Halloran started out as an actress, her first performance at seven years old on a children’s show called Tumbleweeds. “It was my birthday, me and my sister and a couple other kids my age,” she said of her early foray in theater and then its shift in point-of-view. “I started costuming in middle school — for comic book conventions, then I started doing it for the stage. My senior year of high school I costumed the senior musical, Pippin,and from there just kept going.”

 

The theater community is strong, and it seems that there is little friction between the acting troupes and the techs that support them.

“I have never worked with a cast that wasn't grateful for their tech crew. It's harder to feel the same gratitude from audiences. Often times if people aren't talking about the costumes I take it as a success because it means the design fit the show enough that it didn't distract,” she said. “When I costume, I put a lot of thought into depicting the character's story arch through color choice and style, so, selfishly, I would love to hear what people think, and if audiences pick up on such choices.”

Ted Gallant, the technical director for Portland Stage, has been with them since 1987, but he never would have predicted it. He was a foreign language major visiting a friend who worked there when he was offered a job as a carpenter. “I had no interest in working in theater at all,” he said. “I thought it would be a nice part-time job until I found a teaching position.”

 

After 15 years as assistant technical director there, he said he grew “tired of working for people who knew less than I did,” and approached Anita Stewart, executive and artistic director at Portland Stage, and asked for the tech director job.

 

In terms of changes in the business over the years, Gallant said he can only speak for Portland Stage, and that “since Anita took over, it’s a nice place to work. She fosters an environment where we can use our strengths. She adapts the job to our strengths.”

 

Theater sets are quality made constructions, but they are often quickly crafted. “We have between two to three weeks to build the set. Then we start loading the set into the space on a Monday morning and by Wednesday it is pretty much done,” he said.. “We focus lights on it Wednesday night so that’s why it must be ready by that time. Actors are on stage Thursday around noon.”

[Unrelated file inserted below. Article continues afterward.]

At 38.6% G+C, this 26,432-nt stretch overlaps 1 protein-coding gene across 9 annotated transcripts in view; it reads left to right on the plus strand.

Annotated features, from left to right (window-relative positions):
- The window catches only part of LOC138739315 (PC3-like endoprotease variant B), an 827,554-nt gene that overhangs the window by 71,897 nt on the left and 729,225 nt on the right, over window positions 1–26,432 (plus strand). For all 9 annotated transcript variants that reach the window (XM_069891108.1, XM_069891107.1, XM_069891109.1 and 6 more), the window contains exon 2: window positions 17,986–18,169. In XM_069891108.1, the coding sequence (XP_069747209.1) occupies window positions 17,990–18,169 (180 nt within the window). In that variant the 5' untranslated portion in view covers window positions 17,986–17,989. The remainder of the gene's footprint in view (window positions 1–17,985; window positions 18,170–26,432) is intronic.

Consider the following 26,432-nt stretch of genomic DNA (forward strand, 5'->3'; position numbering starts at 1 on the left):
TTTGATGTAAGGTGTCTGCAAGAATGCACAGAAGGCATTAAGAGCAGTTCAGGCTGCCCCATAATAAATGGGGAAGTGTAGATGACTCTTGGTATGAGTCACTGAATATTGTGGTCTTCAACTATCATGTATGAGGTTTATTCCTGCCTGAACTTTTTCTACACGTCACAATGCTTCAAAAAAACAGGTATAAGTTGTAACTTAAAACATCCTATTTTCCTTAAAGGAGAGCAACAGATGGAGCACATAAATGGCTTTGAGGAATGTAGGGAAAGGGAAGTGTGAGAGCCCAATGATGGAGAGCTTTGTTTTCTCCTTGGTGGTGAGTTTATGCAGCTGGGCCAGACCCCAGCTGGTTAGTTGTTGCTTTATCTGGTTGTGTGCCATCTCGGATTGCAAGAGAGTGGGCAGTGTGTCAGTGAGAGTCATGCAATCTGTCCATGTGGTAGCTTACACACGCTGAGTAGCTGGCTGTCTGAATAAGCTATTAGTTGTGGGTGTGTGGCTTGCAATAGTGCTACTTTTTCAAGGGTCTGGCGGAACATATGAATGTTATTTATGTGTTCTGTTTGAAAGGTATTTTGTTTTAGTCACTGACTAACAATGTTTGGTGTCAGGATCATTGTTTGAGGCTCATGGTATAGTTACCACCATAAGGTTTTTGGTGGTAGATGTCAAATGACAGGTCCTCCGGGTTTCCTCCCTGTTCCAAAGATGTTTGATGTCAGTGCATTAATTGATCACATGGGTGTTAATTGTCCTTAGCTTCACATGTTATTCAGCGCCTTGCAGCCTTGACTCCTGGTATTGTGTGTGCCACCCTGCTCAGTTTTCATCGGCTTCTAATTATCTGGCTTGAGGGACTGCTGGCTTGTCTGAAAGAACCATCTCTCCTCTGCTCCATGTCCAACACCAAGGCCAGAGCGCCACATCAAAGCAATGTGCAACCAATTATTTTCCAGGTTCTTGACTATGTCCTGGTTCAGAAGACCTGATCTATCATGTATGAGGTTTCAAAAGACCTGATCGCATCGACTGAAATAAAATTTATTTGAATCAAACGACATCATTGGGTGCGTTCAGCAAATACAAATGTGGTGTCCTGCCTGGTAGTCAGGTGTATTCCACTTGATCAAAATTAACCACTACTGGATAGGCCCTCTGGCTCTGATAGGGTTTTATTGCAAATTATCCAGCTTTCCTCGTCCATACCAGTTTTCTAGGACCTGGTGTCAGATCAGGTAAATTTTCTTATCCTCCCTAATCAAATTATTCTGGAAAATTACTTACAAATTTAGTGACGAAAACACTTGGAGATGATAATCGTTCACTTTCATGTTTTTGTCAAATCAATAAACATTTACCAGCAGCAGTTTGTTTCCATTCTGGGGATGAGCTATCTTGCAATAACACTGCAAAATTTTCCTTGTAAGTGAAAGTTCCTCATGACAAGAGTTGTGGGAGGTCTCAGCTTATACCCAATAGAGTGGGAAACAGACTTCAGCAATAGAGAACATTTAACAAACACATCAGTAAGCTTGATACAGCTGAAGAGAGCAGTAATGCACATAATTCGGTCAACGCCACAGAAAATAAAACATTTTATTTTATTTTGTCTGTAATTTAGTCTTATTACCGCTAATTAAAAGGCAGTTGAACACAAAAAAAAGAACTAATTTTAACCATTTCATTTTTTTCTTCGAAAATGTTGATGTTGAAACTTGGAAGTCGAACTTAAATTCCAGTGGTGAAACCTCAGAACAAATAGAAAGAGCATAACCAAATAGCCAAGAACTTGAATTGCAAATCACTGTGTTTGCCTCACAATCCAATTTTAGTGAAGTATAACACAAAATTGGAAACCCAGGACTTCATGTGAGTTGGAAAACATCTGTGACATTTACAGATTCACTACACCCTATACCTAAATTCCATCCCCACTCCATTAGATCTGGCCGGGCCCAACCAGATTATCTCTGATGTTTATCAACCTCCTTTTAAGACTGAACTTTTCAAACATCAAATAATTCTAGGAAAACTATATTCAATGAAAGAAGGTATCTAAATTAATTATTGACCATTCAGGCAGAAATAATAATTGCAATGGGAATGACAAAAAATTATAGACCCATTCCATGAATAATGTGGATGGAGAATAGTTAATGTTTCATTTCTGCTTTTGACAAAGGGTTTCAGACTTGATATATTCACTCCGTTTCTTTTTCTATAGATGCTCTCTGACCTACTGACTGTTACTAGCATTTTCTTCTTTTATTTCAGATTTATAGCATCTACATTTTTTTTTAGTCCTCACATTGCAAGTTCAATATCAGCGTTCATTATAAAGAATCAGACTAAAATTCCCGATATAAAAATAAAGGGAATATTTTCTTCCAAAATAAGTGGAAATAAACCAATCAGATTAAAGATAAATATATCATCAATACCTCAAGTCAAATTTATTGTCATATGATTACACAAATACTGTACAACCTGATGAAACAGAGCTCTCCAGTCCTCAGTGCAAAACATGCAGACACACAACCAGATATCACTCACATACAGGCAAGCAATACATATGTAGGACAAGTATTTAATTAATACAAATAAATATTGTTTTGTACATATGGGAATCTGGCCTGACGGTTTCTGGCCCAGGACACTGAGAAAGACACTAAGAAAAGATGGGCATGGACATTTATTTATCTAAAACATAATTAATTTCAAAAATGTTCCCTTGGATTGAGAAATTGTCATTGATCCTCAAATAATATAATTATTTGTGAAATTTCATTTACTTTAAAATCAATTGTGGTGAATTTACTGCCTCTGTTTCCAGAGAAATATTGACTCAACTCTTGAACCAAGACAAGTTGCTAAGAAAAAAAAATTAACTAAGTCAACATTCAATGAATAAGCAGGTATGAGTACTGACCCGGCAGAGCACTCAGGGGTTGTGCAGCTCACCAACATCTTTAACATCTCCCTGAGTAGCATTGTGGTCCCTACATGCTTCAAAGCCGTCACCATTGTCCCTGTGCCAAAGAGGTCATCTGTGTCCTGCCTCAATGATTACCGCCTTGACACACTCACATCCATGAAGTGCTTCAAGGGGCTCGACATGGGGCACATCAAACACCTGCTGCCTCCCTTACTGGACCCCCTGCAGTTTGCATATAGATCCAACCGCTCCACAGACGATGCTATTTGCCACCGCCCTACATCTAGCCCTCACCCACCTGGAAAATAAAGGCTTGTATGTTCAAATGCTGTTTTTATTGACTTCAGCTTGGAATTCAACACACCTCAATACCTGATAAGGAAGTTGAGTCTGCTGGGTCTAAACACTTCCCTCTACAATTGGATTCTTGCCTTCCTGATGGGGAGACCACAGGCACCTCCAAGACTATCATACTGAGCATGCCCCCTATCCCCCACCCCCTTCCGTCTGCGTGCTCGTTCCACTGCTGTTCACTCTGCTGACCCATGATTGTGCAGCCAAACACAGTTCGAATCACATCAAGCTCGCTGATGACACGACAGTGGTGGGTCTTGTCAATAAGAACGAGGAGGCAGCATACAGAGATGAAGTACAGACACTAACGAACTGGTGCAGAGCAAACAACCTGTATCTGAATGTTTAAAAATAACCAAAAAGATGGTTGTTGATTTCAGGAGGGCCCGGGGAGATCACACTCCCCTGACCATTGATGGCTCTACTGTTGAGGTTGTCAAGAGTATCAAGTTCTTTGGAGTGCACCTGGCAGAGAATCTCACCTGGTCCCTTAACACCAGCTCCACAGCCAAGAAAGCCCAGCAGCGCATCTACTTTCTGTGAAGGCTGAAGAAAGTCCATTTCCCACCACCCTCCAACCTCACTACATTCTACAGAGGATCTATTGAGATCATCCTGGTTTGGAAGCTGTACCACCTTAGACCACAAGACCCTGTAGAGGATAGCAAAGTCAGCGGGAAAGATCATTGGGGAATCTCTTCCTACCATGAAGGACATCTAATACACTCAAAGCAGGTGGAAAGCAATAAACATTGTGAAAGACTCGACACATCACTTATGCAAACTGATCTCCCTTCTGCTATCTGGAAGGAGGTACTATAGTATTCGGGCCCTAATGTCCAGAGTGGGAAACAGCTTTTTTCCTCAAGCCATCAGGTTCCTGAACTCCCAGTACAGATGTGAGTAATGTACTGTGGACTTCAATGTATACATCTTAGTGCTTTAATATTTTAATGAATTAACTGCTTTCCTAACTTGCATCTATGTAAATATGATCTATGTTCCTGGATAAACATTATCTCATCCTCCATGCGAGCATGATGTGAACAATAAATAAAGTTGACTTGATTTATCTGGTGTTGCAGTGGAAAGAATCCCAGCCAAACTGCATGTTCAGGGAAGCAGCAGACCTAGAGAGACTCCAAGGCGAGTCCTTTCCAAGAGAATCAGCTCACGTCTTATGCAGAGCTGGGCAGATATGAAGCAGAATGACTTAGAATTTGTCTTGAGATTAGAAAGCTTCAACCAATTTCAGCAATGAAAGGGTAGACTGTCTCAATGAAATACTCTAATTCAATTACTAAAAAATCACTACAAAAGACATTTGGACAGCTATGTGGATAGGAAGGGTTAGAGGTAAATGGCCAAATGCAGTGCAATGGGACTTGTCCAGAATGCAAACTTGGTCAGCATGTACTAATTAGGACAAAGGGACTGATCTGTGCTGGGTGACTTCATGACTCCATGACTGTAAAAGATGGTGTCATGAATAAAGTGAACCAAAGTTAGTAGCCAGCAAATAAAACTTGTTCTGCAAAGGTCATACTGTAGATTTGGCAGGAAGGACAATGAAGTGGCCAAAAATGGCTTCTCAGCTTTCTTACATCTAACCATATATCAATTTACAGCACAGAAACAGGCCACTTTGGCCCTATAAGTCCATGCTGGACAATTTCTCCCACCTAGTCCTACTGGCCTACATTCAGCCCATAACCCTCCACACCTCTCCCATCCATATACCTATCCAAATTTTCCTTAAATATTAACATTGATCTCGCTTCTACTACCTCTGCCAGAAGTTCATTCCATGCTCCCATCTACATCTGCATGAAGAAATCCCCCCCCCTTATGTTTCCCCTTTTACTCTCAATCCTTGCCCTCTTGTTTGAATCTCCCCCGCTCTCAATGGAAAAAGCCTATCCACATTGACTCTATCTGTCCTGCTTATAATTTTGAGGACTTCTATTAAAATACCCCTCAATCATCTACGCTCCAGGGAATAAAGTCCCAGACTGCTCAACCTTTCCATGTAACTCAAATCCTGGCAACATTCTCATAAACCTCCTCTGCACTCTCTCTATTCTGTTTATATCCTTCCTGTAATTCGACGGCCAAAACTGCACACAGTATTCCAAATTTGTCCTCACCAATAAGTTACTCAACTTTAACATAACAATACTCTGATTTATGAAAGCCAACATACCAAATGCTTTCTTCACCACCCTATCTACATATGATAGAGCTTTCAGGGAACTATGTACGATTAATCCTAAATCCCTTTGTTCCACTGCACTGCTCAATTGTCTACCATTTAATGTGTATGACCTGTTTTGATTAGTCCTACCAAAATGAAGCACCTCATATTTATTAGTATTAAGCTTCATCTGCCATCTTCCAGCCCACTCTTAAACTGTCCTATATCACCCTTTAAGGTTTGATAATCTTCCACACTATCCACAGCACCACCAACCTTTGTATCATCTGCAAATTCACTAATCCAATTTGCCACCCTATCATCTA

Some of the greatest challenges to theater techs are being able to reproduce Mother Nature indoors. “Water on stage is always a challenge,” Gallant said. “Making it rain. Water could either come from some pool of water you’re drawing from with a pump so the system recirculates or you could draw from an outside source, like the scene shop (located directly behind theater).” Between scenes, stagehands literally mop up after the actors.

 

When the last performance of the play run has ended, the “strike,” or deconstruction, of the set begins. All the technical people then work into the wee hours to clear the entire stage of their creation. Then the stage is empty and set for the next creation.

 

Theater companies strive for individuality of design, but the resulting stages are often different by other factors.

 

“Anita Stewart designs most of the shows at Portland Stage,” Gallant said. “I am not sure how it looks to someone outside of theater, but I notice a certain style that she has. Outside designers offer different styles, but often the play dictates the design. And that design often reflects the budget.”

 

In fact, a theater’s size and fiscal strength often determine the very plays they chose to produce. “Shows are often chosen, in part, by the cast size. The design has little to do with which shows are chosen,” he said. “Obviously, a large musical is out of the question for most small theaters. But it has less to do with design and more to do with the expense incurred with the cast, costumes, and musicians.”

 

“The proposed cuts to the NEA will affect all of us,” Robinson said. “When everyone is striving to survive, year to year. This is not a moneymaking proposition by any means. We do it for the love of it, not the income. If we spent as much for the arts as on warfare, that would be nice.”

 

Last modified onThursday, 20 April 2017 09:20